We climb into the back of a jungle-worn truck and, before we can sit down, Ngaa throws it into gear. Peering from beneath the hat of dried kikau (coconut fibre) he wears on his head, his eyes search for ours in the rearview mirror. They find their target, and Ngaa launches abruptly into a powerful discourse.
“You think this is Aitutaki? You think this is what Aitutaki is like?” he ventures, his voice loud with passion. “No way. It’s not. You don’t know. Most of us don’t even know.” And so begins our journey: to a plateau of land overlooking the turquoise lagoon, and simultaneously through the ancient history of Aitutaki.
Ngaakaara Kita Taria Pureariki is a zealously curious student of the Polynesian past who has painstakingly and voluntarily constructed a cultural village on this plateau, which is his wife’s family land.
Ngaa is a researcher, archaeologist, and cultural pundit who is vocal about the need for Aitutaki to rediscover its ancient traditions that disappeared when Christianity arrived in the early 1820s. He has made it his life’s mission to uncover the secrets of this island’s history, and he wants to share them with both tourists and local children. Punarei is the culmination of Ngaa’s research – a space for showcasing the ancient knowledge he has accrued.
“Punarei is the land,” Ngaa says, referring to the name of this section. “It’s perfect for what I’m doing. Puna is a tribe. Rei is trap. You get trapped inside the tribe. It makes sense for cultural preservation. “I’d like people who come here to understand the way our ancestors lived. I want them to be remembered.”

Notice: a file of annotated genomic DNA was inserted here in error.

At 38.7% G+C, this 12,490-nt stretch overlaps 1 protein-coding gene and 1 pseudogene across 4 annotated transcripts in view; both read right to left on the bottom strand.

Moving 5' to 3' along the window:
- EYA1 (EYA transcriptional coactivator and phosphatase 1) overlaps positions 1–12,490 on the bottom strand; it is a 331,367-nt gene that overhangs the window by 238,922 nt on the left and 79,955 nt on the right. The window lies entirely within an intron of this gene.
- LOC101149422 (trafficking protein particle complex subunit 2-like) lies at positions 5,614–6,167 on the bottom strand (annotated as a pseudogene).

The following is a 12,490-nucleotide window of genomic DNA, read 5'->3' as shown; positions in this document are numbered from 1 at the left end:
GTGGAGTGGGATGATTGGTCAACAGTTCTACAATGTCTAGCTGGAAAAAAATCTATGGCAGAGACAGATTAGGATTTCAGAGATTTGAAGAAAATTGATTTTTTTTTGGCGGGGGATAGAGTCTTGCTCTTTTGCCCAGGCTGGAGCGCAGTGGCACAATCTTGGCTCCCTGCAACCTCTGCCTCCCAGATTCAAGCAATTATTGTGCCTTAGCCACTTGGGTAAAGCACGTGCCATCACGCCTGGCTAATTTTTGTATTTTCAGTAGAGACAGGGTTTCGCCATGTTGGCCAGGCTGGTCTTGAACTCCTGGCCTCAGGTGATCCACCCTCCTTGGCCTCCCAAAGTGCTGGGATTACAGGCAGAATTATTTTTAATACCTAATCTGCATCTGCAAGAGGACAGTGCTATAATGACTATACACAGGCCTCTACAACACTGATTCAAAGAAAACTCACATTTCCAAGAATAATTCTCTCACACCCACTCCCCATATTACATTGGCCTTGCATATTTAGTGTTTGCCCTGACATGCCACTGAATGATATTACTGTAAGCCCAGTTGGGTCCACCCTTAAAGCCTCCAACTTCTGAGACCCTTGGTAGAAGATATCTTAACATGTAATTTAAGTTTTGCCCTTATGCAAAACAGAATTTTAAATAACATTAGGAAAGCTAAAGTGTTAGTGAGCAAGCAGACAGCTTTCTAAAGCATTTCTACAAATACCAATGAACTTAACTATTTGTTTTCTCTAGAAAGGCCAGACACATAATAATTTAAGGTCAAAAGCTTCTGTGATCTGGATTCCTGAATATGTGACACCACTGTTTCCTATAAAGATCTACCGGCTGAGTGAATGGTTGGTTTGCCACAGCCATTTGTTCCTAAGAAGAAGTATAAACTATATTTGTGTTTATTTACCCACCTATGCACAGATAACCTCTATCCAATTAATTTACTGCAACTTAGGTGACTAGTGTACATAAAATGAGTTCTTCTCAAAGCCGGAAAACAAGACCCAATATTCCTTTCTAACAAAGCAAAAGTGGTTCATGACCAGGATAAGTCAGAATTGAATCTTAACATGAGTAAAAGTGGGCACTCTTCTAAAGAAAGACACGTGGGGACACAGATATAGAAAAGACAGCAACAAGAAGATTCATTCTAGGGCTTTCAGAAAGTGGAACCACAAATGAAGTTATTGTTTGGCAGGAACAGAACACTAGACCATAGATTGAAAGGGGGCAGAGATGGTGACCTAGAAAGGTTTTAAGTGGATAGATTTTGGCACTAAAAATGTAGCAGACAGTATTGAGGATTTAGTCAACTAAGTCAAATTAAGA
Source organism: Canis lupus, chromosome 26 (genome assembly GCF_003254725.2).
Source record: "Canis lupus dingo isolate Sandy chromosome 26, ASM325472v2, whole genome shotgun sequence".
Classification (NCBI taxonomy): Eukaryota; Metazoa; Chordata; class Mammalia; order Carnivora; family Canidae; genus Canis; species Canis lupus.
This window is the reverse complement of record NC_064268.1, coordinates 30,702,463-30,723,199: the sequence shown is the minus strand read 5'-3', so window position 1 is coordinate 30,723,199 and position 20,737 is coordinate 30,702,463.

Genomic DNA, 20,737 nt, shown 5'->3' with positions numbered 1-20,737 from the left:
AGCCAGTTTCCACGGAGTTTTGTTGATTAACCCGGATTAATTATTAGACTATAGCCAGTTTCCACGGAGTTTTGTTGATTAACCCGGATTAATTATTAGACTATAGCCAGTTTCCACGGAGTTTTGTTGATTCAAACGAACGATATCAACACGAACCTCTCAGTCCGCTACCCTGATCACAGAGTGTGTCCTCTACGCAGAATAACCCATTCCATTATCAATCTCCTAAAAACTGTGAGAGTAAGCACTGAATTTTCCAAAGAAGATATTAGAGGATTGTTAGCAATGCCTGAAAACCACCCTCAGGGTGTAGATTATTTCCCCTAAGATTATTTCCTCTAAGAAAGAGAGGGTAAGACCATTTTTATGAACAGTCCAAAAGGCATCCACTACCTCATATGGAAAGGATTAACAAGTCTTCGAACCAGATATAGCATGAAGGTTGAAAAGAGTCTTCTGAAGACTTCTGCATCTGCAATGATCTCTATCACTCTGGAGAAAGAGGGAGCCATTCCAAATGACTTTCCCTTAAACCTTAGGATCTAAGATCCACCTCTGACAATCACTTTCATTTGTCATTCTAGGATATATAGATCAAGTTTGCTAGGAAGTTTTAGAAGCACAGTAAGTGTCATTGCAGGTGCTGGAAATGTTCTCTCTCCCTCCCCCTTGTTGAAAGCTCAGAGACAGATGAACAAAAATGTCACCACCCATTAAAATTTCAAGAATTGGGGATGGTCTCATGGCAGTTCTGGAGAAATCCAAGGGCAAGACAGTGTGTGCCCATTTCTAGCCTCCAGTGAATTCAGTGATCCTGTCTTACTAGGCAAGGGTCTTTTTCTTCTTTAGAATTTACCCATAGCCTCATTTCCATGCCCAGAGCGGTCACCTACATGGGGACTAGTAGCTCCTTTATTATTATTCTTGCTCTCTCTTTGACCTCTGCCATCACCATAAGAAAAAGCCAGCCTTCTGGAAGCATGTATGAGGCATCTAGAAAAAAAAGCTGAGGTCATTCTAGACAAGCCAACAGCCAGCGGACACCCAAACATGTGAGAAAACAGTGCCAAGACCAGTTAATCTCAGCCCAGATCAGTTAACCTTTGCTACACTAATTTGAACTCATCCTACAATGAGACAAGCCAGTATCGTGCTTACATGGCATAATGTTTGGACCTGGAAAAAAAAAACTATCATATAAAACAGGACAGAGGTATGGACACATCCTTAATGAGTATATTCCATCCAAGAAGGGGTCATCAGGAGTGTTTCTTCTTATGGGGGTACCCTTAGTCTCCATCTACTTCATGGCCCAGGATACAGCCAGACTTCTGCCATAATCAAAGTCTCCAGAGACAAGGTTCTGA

Here, on this plateau, Ngaa built thatched huts and manicured a landscape of ti trees, tiare bushes, and coconut palms. Each plant fits into a pattern resembling the female anatomy – a metaphor, he says, for the land’s fertility.
“The female seduces herself to the male, which is the water, and they come together and make life,” Ngaa says. “The sea and the land become life. That’s what the pattern’s all about. It’s how all the villages on Aitutaki used to be built. Those people really understood nature.” That all-encompassing respect for, and reliance, on nature underpins the Punarei experience.
A warrior in traditional costume greets visitors to Punarei, welcoming them to stand on a basalt rock. By accepting, they agree to enter the land in peace.
They learn to make traditional crafts of kikau and play traditional games – one uses a coconut as a ball – and then they prepare and eat a traditional feast of chicken and fish (wrapped in banana leaves and cooked underground in an umu), ripe fruit, and fresh vegetables.
Ngaa then takes his tour further inland to Paengariki, a marae (traditional meeting place) that he helped to excavate in 2006 as part of a team led by archaeologist Mark Eddowes. Among the exciting discoveries that team made was a tattooing comb made from human jawbone.
Visitors come to Punarei to experience this cultural village, weave coconut fibre baskets, and feast on island food, but above all, they come to learn from Ngaa. And he comes here to teach. Throughout the tour, he never stops talking, spilling cultural secrets with waxing enthusiasm.